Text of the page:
Fiji 'border patrol' party did not violate University rules, administrators say

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According to the Dean of Students office, Texas Fiji’s “border patrol” theme party held on Feb. 7 did not violate any University rules. Fiji will not be penalized primarily because the party was held off campus, but the Dean of Students office will work with the fraternity to increase Fiji's cultural sensitivity.
Photo Credit: Carlo Nasisse | Daily Texan Staff

Texas Fiji’s “border patrol” theme party held on Feb. 7 did not violate any University rules and will not result in any penalty for the fraternity, according to Soncia Reagins-Lilly, senior associate vice president for Student Affairs and Dean of Students.

Though the party was intended to have a “Western” theme, according to Fiji President Andrew Campbell, several party attendees said the party theme was communicated as “border patrol.” Many attendees wore sombreros, ponchos and construction hats with names such as “Jefe” and “Pablo Sanchez” written on them. 

Reagins-Lilly said the fraternity did not violate any rules, primarily because the party was held off campus, but she said the Dean of Students office is working with the fraternity to increase its cultural sensitivity. 

“Civility, diversity and citizenship are integrated into the fabric of the University of Texas at Austin,” Reagins-Lilly said. “‘There is ongoing work integrated in everything we do.”

Over 20 complaints were sent to the Campus Climate Response Team following the party, and a report released to the Associated Press found that the Team received one complaint about a similar party Fiji hosted in January 2014.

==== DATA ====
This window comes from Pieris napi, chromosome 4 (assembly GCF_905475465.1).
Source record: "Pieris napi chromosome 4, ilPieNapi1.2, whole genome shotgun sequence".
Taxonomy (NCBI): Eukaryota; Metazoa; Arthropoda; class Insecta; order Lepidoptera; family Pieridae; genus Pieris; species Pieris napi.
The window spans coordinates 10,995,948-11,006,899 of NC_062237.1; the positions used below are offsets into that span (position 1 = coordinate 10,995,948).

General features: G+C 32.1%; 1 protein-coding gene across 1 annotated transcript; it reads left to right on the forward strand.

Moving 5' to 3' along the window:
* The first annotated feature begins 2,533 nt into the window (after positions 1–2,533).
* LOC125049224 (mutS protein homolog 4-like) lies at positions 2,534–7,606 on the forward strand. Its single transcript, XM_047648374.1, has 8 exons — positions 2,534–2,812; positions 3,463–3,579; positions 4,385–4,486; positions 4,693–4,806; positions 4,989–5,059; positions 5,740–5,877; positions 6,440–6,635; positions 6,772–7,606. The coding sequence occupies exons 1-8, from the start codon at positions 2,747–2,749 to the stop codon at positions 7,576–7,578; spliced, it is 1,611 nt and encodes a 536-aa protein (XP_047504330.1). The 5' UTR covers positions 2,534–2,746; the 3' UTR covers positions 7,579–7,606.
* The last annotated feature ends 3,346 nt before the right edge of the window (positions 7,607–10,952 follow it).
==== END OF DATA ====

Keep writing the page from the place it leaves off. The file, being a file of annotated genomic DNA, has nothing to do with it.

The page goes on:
“While the behavior doesn’t mirror UT core values, it’s within students’ right to freedom of speech at private off campus event,” the University tweeted from the official UT-Austin Twitter account.

Reagins-Lilly said February’s party is just one example of cultural insensitivity on and around campus, and she said the Office of the Dean of Students is using the event to promote better cultural practices at UT. 

“It’s not limited to any particular community,” Reagins-Lilly said. “These are opportunities to talk about and learn from.”

Rocio Villalobos, a program director at the Multicultural Engagement Center on campus, said the events at Fiji are part of a larger problem of poor communication about issues of race.

“To the members of Phi Gamma Delta and their guests, having a ‘border patrol’ themed party and dressing up in construction gear was nothing to think twice about,” Villalobos said at a protest at Fiji’s fraternity house Feb. 12. “We are not a joke. Our lives are not a joke.”

Amber Magee, public health junior and director of Student Government’s Underrepresented Students Agency, said at the protest that action needed to be taken. 

“This is just one drop in a bucket that’s been going on way too long,” Magee said. “This has to stop now. We can’t just expect for investigations for things to go through the normal channels. We have to take action as a student body.”